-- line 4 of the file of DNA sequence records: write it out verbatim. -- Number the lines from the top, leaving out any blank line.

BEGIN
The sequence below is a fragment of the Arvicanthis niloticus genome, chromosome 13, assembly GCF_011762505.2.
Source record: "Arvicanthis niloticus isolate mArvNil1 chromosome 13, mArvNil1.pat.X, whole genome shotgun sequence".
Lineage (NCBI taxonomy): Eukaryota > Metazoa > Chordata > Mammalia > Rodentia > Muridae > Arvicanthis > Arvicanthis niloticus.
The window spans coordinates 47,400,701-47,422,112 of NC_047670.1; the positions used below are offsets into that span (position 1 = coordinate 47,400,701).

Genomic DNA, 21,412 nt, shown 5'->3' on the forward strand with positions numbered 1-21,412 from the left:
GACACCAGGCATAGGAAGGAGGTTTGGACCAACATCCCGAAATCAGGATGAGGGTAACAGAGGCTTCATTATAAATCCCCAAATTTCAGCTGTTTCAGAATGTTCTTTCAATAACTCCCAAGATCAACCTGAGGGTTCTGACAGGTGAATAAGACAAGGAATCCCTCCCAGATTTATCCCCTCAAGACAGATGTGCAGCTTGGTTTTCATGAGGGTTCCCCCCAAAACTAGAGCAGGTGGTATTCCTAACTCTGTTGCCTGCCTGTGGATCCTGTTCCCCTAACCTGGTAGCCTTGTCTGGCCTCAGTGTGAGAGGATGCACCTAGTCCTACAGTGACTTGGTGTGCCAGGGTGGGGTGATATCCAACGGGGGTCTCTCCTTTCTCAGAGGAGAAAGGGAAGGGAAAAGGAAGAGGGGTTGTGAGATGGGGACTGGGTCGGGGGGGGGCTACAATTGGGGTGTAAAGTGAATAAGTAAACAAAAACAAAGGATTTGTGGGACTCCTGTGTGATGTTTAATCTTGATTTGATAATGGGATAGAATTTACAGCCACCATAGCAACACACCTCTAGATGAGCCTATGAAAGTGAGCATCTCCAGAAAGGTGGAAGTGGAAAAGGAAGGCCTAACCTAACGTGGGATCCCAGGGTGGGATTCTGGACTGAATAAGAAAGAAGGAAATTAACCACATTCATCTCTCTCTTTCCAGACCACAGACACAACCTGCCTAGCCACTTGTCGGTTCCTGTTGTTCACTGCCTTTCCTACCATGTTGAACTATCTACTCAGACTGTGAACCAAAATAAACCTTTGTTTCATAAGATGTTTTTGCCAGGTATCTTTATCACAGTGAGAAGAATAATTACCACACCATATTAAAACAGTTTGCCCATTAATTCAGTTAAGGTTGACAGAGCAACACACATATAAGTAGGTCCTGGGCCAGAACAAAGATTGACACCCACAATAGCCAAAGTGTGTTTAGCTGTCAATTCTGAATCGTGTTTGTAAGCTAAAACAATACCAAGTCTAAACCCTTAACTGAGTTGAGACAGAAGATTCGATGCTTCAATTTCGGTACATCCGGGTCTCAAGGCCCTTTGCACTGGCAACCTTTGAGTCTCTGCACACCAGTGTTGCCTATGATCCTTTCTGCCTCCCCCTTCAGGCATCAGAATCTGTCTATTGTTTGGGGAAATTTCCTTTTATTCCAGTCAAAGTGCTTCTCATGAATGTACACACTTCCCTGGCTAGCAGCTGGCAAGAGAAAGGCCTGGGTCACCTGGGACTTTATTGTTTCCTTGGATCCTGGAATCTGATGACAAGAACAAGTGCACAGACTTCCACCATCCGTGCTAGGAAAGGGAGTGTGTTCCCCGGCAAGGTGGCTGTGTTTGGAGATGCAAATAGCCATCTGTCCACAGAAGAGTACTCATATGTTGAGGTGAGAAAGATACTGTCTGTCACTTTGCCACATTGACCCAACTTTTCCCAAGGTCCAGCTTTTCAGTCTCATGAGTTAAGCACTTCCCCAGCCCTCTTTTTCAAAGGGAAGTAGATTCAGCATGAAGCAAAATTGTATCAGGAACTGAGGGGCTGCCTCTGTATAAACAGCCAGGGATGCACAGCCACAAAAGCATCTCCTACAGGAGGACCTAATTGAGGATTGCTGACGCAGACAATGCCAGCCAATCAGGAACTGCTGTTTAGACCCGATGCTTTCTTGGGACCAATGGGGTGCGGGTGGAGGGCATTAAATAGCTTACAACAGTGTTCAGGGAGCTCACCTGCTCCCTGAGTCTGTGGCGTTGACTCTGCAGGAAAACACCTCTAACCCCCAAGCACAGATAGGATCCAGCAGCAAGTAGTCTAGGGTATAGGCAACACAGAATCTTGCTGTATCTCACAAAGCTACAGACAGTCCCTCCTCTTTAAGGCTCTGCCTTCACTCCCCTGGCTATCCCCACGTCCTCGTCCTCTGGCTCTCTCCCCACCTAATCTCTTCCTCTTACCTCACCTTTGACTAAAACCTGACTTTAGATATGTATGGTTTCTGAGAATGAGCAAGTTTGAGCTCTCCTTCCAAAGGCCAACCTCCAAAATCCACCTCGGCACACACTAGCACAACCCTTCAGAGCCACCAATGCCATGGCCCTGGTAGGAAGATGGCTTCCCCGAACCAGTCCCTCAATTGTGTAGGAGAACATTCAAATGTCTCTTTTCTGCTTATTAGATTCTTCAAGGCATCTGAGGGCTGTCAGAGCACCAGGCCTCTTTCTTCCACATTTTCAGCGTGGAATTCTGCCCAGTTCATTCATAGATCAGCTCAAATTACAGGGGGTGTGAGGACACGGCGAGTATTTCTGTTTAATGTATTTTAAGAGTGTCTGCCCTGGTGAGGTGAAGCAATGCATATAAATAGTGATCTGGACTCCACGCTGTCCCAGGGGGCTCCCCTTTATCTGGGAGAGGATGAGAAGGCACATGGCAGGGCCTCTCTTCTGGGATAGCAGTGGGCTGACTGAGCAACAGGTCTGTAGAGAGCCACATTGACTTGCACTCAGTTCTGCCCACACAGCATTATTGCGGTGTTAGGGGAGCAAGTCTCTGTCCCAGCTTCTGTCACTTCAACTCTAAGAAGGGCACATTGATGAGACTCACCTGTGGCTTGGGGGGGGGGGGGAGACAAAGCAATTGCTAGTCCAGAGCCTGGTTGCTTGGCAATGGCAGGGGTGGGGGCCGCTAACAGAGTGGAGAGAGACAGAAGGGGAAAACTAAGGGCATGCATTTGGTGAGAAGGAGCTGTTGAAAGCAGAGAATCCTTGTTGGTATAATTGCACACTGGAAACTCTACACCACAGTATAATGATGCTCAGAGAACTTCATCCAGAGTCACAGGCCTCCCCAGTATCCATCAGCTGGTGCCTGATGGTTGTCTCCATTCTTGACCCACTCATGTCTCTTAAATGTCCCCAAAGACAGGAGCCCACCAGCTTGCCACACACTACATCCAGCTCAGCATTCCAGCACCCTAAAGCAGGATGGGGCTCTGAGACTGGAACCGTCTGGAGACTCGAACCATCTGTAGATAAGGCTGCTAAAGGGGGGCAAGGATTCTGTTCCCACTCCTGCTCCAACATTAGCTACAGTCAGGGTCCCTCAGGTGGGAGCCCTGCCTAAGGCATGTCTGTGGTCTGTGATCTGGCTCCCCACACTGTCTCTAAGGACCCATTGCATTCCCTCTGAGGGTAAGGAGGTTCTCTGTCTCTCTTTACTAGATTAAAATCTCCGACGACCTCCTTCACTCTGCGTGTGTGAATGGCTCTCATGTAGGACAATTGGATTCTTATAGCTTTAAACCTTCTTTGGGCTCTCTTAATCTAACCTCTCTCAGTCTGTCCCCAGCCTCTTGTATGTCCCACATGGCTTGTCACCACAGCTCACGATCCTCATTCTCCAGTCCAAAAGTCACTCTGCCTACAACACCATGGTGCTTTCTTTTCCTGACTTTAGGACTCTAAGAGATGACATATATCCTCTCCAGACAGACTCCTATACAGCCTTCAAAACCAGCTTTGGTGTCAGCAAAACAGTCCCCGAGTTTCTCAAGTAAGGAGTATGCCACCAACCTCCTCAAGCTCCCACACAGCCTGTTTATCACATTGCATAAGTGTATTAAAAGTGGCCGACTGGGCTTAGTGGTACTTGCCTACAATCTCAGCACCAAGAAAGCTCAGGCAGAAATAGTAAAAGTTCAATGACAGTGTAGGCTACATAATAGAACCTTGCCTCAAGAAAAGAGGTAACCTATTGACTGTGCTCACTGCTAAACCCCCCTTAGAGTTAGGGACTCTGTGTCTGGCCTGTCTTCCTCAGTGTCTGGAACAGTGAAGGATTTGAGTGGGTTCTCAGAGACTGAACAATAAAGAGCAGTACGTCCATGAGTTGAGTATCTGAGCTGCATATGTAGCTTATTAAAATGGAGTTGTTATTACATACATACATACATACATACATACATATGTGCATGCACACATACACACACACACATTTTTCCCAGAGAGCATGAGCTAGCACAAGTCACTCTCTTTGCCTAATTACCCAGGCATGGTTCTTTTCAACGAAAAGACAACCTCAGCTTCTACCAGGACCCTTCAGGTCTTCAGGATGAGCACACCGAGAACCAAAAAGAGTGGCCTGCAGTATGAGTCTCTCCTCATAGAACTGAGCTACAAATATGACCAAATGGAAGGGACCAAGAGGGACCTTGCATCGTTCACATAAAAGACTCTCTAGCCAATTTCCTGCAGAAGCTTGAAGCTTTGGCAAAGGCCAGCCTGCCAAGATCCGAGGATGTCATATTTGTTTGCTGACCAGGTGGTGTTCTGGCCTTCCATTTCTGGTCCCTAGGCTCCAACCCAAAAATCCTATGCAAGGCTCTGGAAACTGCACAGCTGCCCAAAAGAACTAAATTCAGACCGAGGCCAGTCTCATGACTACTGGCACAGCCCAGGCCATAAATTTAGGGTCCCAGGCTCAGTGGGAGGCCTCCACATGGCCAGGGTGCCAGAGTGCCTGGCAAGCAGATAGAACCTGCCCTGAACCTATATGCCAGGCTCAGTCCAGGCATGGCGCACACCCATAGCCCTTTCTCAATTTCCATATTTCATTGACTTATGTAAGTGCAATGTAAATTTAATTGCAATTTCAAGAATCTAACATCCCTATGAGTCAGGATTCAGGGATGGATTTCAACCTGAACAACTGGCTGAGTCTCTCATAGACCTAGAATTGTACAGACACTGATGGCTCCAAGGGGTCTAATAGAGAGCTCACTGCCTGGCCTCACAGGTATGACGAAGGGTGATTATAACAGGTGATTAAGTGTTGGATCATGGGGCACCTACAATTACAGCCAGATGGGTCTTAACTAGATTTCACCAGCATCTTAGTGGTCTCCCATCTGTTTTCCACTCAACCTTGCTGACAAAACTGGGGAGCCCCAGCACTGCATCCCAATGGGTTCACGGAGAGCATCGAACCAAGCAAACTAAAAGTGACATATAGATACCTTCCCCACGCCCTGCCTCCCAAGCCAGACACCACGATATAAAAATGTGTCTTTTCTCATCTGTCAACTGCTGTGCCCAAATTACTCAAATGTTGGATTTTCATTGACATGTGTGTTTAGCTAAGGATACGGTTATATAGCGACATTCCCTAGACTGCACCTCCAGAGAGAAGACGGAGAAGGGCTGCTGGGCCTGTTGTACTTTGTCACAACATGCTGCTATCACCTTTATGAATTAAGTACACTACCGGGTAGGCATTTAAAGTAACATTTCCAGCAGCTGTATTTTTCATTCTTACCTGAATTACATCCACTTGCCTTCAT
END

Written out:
The window spans coordinates 47,400,701-47,422,112 of NC_047670.1; the positions used below are offsets into that span (position 1 = coordinate 47,400,701).